Nevertheless, continued efforts are still needed to make sure emerging threats are minimized whilst the world faces a pandemic. We must not ever overlook the threat of any infectious disease emerging during or after the pandemic. In this regard, the media industry could play a prominent role in providing the public with authentic information concerning required precautions and treatment available such as antibiotics for the bubonic plague thus reducing public confusion. Perhaps, the government could establish a call-center comprising of a team of health care physicians responsible for not only providing authentic updates regarding the COVID-19 pandemic but also any potential infectious outbreaks or epidemics that would reduce the public anxiety and thus psychological burden.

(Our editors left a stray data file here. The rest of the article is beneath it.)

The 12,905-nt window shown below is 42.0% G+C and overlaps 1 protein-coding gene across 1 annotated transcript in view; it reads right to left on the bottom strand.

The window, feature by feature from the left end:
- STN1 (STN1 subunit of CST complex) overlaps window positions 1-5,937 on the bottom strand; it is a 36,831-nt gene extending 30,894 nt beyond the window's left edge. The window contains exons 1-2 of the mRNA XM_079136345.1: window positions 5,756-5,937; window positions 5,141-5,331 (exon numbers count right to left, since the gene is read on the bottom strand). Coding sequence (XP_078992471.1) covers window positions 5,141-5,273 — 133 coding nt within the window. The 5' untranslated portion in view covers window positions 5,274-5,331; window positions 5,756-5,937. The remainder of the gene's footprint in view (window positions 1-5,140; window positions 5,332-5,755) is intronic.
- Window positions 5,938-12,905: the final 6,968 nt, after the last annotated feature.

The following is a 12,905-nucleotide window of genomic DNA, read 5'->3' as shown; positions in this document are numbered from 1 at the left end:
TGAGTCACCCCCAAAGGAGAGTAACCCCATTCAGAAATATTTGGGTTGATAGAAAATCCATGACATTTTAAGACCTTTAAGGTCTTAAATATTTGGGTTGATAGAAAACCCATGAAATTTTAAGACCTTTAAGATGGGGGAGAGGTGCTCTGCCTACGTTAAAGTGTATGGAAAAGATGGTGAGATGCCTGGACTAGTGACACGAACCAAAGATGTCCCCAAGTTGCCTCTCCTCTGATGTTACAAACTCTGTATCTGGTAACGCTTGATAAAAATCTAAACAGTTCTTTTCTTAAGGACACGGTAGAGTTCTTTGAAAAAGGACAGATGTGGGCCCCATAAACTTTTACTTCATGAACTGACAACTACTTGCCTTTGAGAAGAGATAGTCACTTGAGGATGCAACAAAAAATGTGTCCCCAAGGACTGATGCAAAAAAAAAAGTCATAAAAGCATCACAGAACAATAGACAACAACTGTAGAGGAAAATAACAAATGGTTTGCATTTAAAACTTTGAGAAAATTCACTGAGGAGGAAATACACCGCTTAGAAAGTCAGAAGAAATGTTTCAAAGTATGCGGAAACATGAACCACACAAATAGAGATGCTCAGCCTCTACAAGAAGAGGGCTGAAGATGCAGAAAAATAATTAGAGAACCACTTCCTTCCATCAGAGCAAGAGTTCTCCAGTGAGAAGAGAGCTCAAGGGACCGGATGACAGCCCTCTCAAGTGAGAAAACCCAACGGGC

[1] Funding: None.

[2] Authorship contributions: All authors read and approved the final version of the manuscript. RKO: conception of the study, major drafting of the work, final approval and agreeing to the accuracy of the work. FY: conception of the study, major drafting of the work, final approval and agreeing to the accuracy of the work. NNJ: help in design of the study, major drafting of the work, final approval and agreeing to the accuracy of the work.

[3] Competing interest: The authors completed the ICMJE Unified Competing Interest form (available upon request from the corresponding author), and declare no conflicts of interest.


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Journal of Global Health (ISSN 2047-2986), Edinburgh University Global Health Society